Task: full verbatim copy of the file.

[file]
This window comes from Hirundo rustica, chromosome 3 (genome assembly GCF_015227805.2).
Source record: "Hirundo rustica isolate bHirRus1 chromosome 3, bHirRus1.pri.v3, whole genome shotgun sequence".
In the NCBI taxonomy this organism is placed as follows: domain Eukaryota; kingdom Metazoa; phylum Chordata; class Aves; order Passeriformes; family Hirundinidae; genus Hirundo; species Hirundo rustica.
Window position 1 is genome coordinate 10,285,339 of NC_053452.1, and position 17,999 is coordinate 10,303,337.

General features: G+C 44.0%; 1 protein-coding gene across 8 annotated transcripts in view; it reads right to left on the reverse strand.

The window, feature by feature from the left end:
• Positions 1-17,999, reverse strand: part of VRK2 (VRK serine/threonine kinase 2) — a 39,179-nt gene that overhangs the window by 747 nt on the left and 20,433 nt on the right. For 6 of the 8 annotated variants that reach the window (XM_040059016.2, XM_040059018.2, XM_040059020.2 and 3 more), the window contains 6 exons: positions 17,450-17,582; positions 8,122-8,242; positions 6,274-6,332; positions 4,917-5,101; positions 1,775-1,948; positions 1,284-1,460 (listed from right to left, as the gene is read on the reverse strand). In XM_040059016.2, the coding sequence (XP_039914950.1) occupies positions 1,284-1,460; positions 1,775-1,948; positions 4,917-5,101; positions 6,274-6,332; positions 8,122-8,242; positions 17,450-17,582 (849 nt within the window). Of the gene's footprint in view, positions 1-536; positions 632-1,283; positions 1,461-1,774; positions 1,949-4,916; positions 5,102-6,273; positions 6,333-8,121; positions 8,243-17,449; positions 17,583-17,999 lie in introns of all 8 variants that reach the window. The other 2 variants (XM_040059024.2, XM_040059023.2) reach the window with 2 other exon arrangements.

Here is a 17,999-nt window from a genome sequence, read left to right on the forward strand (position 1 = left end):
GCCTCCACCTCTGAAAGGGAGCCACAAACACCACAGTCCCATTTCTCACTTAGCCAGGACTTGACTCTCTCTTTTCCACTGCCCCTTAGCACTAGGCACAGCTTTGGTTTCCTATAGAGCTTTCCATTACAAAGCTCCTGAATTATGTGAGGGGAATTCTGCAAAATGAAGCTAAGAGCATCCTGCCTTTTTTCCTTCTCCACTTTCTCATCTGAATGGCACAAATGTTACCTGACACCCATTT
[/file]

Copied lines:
This window comes from Hirundo rustica, chromosome 3 (genome assembly GCF_015227805.2).
Source record: "Hirundo rustica isolate bHirRus1 chromosome 3, bHirRus1.pri.v3, whole genome shotgun sequence".
In the NCBI taxonomy this organism is placed as follows: domain Eukaryota; kingdom Metazoa; phylum Chordata; class Aves; order Passeriformes; family Hirundinidae; genus Hirundo; species Hirundo rustica.
Window position 1 is genome coordinate 10,285,339 of NC_053452.1, and position 17,999 is coordinate 10,303,337.

General features: G+C 44.0%; 1 protein-coding gene across 8 annotated transcripts in view; it reads right to left on the reverse strand.

The window, feature by feature from the left end:
• Positions 1-17,999, reverse strand: part of VRK2 (VRK serine/threonine kinase 2) — a 39,179-nt gene that overhangs the window by 747 nt on the left and 20,433 nt on the right. For 6 of the 8 annotated variants that reach the window (XM_040059016.2, XM_040059018.2, XM_040059020.2 and 3 more), the window contains 6 exons: positions 17,450-17,582; positions 8,122-8,242; positions 6,274-6,332; positions 4,917-5,101; positions 1,775-1,948; positions 1,284-1,460 (listed from right to left, as the gene is read on the reverse strand). In XM_040059016.2, the coding sequence (XP_039914950.1) occupies positions 1,284-1,460; positions 1,775-1,948; positions 4,917-5,101; positions 6,274-6,332; positions 8,122-8,242; positions 17,450-17,582 (849 nt within the window). Of the gene's footprint in view, positions 1-536; positions 632-1,283; positions 1,461-1,774; positions 1,949-4,916; positions 5,102-6,273; positions 6,333-8,121; positions 8,243-17,449; positions 17,583-17,999 lie in introns of all 8 variants that reach the window. The other 2 variants (XM_040059024.2, XM_040059023.2) reach the window with 2 other exon arrangements.

Here is a 17,999-nt window from a genome sequence, read left to right on the forward strand (position 1 = left end):
GCCTCCACCTCTGAAAGGGAGCCACAAACACCACAGTCCCATTTCTCACTTAGCCAGGACTTGACTCTCTCTTTTCCACTGCCCCTTAGCACTAGGCACAGCTTTGGTTTCCTATAGAGCTTTCCATTACAAAGCTCCTGAATTATGTGAGGGGAATTCTGCAAAATGAAGCTAAGAGCATCCTGCCTTTTTTCCTTCTCCACTTTCTCATCTGAATGGCACAAATGTTACCTGACACCCATTT